A drug overdose can happen to anyone, whether you’re taking a prescription after a surgery, suffering from an opioid-use disorder or living in a home where the drugs are available and you find extras. Those who have never taken an opioid (called opioid-naive) or know little about how they will feel on an opioid, may take too much of the drug or take it too often by mistake. The difference between an effective amount of painkiller and too much can cause an overdose and death. That’s why you should discuss naloxone (Narcan) with your healthcare provider if anyone in your home is using opioids, even under a doctor’s care. Since 1999, more than 841,000 people have died from drug overdoses.
Naloxone is a life preserver for anyone who has overdosed. Decades ago, researchers developed naloxone, a drug that can reverse the effects of an opioid overdose for a short period, until a person can get emergency care. Originally administered as an injection, the Food and Drug Administration (FDA) approved the now commonly used nasal spray in 2015.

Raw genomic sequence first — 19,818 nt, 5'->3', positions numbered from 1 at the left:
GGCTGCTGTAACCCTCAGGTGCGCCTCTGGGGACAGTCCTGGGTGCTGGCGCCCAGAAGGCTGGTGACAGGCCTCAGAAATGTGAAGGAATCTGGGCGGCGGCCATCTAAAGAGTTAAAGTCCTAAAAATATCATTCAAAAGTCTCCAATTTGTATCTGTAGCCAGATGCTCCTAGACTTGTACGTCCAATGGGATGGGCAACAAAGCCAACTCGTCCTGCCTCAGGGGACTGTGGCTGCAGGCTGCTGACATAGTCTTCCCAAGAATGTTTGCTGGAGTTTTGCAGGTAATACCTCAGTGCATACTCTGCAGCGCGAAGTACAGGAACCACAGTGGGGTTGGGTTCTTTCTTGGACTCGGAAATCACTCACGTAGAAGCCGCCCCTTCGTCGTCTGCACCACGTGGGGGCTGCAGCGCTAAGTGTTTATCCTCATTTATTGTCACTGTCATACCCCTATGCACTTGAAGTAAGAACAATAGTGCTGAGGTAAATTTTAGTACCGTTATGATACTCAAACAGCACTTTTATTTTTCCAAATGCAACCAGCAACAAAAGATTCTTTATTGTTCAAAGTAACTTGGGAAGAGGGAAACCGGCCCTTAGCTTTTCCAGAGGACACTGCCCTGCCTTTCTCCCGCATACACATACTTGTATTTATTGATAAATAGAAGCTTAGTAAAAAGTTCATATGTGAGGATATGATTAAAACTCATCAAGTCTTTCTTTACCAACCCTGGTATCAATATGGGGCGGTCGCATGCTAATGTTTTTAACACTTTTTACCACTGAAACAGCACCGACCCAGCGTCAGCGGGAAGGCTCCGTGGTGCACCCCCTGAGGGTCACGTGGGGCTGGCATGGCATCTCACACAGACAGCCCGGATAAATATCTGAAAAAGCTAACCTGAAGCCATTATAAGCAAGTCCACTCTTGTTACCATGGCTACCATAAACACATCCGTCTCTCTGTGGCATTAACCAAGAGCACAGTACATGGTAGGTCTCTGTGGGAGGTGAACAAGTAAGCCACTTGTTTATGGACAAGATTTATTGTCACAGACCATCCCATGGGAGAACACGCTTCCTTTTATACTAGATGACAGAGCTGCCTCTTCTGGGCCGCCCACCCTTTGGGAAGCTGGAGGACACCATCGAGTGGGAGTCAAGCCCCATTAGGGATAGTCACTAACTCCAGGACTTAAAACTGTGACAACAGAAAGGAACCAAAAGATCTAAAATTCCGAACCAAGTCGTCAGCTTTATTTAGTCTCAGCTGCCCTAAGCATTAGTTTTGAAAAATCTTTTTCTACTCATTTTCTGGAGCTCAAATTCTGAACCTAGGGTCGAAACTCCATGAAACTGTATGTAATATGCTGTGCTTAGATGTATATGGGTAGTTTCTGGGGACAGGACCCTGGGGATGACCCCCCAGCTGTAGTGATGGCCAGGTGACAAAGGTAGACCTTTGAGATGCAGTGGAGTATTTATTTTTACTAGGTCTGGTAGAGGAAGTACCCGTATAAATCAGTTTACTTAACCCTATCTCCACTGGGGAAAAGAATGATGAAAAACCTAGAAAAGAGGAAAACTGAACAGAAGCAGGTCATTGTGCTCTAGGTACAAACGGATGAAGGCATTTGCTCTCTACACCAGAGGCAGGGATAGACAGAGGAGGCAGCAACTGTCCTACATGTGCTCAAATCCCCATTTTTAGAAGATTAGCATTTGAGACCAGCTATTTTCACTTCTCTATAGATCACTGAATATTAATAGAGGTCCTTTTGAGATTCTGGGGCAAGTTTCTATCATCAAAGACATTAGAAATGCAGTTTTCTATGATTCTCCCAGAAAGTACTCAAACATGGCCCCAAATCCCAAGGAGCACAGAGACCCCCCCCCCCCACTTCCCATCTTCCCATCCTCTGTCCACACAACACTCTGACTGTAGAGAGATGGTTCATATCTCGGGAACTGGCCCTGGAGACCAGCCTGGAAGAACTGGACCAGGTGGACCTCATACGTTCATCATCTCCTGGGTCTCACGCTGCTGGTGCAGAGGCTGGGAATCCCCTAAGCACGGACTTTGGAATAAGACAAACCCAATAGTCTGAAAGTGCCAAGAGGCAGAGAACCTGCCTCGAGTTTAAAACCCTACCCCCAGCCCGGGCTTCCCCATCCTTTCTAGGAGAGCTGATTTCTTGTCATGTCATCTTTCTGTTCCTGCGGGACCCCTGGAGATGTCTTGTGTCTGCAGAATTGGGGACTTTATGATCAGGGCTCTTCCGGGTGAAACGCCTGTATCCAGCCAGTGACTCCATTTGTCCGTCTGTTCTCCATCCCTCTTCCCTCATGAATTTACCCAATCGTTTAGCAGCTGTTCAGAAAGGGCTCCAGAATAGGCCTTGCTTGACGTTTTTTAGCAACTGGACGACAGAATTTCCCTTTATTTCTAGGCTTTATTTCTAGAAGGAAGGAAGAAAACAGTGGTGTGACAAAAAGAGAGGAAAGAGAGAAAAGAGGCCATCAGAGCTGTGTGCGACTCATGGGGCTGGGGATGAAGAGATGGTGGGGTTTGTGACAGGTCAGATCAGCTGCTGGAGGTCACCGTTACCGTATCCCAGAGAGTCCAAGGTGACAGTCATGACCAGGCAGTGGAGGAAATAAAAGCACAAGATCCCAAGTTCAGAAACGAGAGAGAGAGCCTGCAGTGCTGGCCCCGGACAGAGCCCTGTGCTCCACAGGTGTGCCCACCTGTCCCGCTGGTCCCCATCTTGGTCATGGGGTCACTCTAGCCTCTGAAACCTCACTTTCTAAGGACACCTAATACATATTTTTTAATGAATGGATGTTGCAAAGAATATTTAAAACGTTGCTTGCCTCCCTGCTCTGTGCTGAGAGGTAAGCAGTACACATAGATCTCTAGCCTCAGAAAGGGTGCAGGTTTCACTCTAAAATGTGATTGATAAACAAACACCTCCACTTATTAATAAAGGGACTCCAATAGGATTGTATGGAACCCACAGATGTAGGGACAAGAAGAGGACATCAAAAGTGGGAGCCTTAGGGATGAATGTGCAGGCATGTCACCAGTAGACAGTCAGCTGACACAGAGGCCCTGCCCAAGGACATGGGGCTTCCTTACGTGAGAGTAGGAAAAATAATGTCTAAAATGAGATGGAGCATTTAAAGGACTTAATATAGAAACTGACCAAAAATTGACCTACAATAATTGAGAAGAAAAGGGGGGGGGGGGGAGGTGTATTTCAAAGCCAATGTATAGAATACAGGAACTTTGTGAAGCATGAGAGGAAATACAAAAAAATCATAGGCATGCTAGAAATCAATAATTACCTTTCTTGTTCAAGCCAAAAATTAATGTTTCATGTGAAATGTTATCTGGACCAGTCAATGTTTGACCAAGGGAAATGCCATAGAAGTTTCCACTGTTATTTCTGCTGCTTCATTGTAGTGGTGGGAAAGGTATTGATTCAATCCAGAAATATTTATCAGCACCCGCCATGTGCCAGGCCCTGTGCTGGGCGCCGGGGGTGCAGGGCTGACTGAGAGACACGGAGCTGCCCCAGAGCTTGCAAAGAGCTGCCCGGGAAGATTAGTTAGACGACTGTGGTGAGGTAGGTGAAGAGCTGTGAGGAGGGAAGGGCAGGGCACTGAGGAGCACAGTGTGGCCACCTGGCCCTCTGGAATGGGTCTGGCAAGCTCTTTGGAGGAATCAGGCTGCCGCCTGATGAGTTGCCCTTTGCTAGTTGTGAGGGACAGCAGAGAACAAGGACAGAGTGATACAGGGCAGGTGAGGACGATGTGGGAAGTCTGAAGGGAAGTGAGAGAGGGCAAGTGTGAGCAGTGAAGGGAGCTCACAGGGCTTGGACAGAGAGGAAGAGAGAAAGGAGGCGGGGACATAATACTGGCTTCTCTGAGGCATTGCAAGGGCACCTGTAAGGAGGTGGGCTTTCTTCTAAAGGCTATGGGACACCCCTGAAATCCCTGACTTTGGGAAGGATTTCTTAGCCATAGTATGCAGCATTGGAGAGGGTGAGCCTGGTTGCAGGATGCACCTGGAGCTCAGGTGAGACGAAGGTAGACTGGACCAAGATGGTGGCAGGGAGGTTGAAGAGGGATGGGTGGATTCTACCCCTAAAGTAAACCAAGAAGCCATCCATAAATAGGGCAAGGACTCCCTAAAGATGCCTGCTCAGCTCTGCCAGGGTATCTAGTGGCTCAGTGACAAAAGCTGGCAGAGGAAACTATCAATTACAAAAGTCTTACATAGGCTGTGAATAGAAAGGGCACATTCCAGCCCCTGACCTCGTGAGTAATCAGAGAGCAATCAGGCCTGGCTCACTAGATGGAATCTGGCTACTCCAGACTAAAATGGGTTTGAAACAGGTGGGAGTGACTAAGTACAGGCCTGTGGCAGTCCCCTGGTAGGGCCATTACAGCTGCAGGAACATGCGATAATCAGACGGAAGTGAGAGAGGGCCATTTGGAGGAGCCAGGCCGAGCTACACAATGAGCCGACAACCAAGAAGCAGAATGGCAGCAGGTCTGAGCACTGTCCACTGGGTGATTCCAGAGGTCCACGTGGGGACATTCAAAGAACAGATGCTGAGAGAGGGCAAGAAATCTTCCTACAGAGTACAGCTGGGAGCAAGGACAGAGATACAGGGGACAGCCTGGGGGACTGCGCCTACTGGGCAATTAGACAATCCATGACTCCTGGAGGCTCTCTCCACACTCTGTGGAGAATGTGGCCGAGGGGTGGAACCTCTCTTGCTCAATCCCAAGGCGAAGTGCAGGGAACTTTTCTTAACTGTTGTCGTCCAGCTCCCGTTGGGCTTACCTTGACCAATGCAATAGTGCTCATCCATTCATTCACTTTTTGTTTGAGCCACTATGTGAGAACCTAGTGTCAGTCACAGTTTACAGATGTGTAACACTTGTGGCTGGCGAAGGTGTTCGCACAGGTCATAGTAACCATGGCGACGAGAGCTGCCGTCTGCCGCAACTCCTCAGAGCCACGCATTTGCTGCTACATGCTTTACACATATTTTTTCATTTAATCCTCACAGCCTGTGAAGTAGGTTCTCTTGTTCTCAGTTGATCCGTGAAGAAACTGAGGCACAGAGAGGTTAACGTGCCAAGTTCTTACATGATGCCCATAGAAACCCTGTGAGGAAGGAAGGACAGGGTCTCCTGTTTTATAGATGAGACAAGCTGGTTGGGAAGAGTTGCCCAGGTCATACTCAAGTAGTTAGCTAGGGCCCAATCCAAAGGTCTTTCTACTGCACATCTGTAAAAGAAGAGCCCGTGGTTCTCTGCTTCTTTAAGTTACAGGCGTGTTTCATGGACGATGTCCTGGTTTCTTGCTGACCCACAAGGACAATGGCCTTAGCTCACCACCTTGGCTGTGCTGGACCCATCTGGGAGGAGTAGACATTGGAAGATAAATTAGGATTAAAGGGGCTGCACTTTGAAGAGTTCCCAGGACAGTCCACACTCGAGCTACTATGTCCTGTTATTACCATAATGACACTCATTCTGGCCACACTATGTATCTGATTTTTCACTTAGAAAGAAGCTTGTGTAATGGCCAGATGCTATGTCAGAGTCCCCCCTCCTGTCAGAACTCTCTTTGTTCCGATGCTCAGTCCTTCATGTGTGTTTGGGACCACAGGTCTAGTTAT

There is no doubt that the drug can save lives. Since a person experiencing an overdose can almost never administer it to themselves, those around them may wonder if giving someone a dose of naloxone is always the right thing to do or if the person will have naloxone side effects.
What if you’re unsure if the person is overdosing on an opioid? Can naloxone cause side effects that can hurt them? We asked MedShadow medical advisory board member and pain medicine expert Kevin Zacharoff, MD, what everyone should know about naloxone and when to use it.
MedShadow: Can you start with what happens to a person during an overdose? What’s going on in their body?
Zacharoff: It’s not a drop in blood pressure. It’s not an event that pertains to the heart. It basically is an event where people stop breathing. It is worth noting that when this happens, virtually never is it just because of an opioid. Very, very often there are other medications in the system that work synergistically with the opioids to make stopping breathing more likely to happen. So, that’s the simple answer. Basically, people stop breathing.
MedShadow: How does naloxone help?
Zacharoff: What naloxone does is compete at the receptor level with the opioid. What that means is that there’s going to be less availability of places for the opioid to bind to [and] have that negative impact on diminishing the reflex to breathe. And it does this really, really quickly.
It’s almost like a game of musical chairs. Basically, the naloxone very quickly gets to the receptor, and then the opioid has no place to sit down and bind. And the bond that naloxone forms with the receptor is stronger than the one that opioids would form.